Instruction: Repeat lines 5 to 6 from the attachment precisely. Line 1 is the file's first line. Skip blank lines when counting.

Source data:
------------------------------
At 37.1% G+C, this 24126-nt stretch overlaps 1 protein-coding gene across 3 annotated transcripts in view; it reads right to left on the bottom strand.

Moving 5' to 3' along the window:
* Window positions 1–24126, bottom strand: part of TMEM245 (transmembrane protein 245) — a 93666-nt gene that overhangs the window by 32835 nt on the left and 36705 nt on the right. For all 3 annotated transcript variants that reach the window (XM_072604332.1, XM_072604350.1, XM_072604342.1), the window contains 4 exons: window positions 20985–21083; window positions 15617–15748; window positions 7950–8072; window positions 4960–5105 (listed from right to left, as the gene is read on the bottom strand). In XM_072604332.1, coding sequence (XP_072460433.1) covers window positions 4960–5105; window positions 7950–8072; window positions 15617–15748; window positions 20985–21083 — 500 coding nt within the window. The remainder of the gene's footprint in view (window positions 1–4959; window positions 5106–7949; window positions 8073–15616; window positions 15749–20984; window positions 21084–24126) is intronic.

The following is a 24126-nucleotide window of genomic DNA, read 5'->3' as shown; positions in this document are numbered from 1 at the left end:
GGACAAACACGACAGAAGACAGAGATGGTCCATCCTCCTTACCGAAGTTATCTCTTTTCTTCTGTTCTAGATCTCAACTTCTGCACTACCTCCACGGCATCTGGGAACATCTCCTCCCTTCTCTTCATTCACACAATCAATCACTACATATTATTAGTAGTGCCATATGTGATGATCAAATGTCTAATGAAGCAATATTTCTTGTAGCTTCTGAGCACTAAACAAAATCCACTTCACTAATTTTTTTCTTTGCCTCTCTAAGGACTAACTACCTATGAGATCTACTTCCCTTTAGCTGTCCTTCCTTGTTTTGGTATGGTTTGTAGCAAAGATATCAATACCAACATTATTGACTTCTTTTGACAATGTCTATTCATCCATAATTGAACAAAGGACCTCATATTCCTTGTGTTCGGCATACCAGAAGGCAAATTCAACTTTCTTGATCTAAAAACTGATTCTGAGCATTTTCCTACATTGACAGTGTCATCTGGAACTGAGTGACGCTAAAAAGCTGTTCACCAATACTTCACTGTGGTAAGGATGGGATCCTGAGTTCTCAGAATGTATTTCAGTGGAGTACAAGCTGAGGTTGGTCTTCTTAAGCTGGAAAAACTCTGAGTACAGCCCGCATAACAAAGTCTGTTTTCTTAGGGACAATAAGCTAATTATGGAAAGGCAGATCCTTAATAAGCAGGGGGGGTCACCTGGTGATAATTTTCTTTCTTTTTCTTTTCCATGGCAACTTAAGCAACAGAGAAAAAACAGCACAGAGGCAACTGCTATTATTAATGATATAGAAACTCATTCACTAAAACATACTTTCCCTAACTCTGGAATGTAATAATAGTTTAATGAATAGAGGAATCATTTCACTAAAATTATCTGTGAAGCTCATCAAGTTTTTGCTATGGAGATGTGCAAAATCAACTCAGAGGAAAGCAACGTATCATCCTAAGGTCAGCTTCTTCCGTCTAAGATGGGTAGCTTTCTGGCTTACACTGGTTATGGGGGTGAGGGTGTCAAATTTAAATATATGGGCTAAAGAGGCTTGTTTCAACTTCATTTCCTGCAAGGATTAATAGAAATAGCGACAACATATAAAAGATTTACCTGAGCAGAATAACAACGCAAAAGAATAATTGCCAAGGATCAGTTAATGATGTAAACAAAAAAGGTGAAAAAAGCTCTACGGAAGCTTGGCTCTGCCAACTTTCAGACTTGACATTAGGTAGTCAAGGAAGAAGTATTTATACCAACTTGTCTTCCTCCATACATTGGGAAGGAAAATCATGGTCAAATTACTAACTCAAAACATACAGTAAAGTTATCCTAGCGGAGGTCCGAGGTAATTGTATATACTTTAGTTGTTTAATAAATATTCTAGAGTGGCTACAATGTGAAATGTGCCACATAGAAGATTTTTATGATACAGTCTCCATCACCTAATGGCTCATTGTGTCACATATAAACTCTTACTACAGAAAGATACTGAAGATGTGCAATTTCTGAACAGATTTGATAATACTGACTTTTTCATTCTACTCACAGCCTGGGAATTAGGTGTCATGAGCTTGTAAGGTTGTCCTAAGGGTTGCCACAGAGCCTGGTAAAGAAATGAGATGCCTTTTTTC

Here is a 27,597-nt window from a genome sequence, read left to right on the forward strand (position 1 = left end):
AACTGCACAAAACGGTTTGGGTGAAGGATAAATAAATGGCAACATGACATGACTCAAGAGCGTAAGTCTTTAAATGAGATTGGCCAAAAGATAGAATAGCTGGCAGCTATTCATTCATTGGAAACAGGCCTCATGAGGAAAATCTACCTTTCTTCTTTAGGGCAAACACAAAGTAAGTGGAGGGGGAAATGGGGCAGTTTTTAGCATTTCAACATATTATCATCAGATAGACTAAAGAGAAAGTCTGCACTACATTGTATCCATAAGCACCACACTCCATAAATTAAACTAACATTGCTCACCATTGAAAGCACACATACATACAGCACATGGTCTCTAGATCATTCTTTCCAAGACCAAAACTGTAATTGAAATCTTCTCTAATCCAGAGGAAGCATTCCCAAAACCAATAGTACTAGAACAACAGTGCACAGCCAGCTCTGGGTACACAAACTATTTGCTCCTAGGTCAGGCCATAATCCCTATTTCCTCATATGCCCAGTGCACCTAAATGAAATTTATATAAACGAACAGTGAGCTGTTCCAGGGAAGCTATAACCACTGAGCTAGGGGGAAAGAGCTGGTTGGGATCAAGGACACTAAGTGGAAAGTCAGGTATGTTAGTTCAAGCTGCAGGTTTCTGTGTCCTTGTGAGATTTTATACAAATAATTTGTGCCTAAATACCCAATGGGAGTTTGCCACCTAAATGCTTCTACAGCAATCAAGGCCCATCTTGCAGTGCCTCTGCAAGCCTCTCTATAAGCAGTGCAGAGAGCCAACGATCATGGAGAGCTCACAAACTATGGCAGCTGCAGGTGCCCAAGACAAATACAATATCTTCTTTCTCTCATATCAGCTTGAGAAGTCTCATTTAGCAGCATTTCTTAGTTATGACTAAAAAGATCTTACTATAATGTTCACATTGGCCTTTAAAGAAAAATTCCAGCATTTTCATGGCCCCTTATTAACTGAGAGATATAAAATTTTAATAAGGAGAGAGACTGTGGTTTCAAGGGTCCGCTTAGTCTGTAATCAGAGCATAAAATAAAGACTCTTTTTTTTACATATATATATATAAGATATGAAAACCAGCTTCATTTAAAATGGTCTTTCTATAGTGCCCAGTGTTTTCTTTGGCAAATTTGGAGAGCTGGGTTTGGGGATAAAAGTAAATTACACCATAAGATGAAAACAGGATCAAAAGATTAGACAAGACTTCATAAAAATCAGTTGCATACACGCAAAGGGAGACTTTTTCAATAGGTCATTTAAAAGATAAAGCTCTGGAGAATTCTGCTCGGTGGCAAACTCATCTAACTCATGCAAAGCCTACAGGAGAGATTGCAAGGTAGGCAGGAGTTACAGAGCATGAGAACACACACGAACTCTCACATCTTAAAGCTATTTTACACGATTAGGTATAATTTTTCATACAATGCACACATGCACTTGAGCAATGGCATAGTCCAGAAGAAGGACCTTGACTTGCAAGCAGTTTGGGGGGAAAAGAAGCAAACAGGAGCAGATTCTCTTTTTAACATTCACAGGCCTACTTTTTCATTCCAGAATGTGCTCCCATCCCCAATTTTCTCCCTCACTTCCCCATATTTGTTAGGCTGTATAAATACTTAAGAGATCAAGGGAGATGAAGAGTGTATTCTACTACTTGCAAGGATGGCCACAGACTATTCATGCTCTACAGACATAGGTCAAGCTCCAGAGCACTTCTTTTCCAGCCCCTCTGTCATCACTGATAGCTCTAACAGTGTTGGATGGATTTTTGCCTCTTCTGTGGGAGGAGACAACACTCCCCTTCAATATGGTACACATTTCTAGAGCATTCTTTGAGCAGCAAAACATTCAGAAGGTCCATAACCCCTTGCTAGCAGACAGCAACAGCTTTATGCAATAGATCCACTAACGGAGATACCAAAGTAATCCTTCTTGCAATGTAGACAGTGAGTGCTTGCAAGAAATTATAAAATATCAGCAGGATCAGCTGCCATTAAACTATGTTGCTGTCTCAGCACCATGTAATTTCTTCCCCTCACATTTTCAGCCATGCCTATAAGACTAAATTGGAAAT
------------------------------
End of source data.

GGACAAACACGACAGAAGACAGAGATGGTCCATCCTCCTTACCGAAGTTATCTCTTTTCTTCTGTTCTAGATCTCAACTTCTGCACTACCTCCACGGCATCTGGGAACATCTCCTCCCTTCTCTTCATTCACACAATCAATCACTACATATTATTAGTAGTGCCATATGTGATGATCAAATGTCTAATGAAGCAATATTTCTTGTAGCTTCTGAGCACTAAACAAAATCCACTTCACTAATTTTTTTCTTTGCCTCTCTAAGGACTAACTACCTATGAGATCTACTTCCCTTTAGCTGTCCTTCCTTGTTTTGGTATGGTTTGTAGCAAAGATATCAATACCAACATTATTGACTTCTTTTGACAATGTCTATTCATCCATAATTGAACAAAGGACCTCATATTCCTTGTGTTCGGCATACCAGAAGGCAAATTCAACTTTCTTGATCTAAAAACTGATTCTGAGCATTTTCCTACATTGACAGTGTCATCTGGAACTGAGTGACGCTAAAAAGCTGTTCACCAATACTTCACTGTGGTAAGGATGGGATCCTGAGTTCTCAGAATGTATTTCAGTGGAGTACAAGCTGAGGTTGGTCTTCTTAAGCTGGAAAAACTCTGAGTACAGCCCGCATAACAAAGTCTGTTTTCTTAGGGACAATAAGCTAATTATGGAAAGGCAGATCCTTAATAAGCAGGGGGGGTCACCTGGTGATAATTTTCTTTCTTTTTCTTTTCCATGGCAACTTAAGCAACAGAGAAAAAACAGCACAGAGGCAACTGCTATTATTAATGATATAGAAACTCATTCACTAAAACATACTTTCCCTAACTCTGGAATGTAATAATAGTTTAATGAATAGAGGAATCATTTCACTAAAATTATCTGTGAAGCTCATCAAGTTTTTGCTATGGAGATGTGCAAAATCAACTCAGAGGAAAGCAACGTATCATCCTAAGGTCAGCTTCTTCCGTCTAAGATGGGTAGCTTTCTGGCTTACACTGGTTATGGGGGTGAGGGTGTCAAATTTAAATATATGGGCTAAAGAGGCTTGTTTCAACTTCATTTCCTGCAAGGATTAATAGAAATAGCGACAACATATAAAAGATTTACCTGAGCAGAATAACAACGCAAAAGAATAATTGCCAAGGATCAGTTAATGATGTAAACAAAAAAGGTGAAAAAAGCTCTACGGAAGCTTGGCTCTGCCAACTTTCAGACTTGACATTAGGTAGTCAAGGAAGAAGTATTTATACCAACTTGTCTTCCTCCATACATTGGGAAGGAAAATCATGGTCAAATTACTAACTCAAAACATACAGTAAAGTTATCCTAGCGGAGGTCCGAGGTAATTGTATATACTTTAGTTGTTTAATAAATATTCTAGAGTGGCTACAATGTGAAATGTGCCACATAGAAGATTTTTATGATACAGTCTCCATCACCTAATGGCTCATTGTGTCACATATAAACTCTTACTACAGAAAGATACTGAAGATGTGCAATTTCTGAACAGATTTGATAATACTGACTTTTTCATTCTACTCACAGCCTGGGAATTAGGTGTCATGAGCTTGTAAGGTTGTCCTAAGGGTTGCCACAGAGCCTGGTAAAGAAATGAGATGCCTTTTTTC

Here is a 27,597-nt window from a genome sequence, read left to right on the forward strand (position 1 = left end):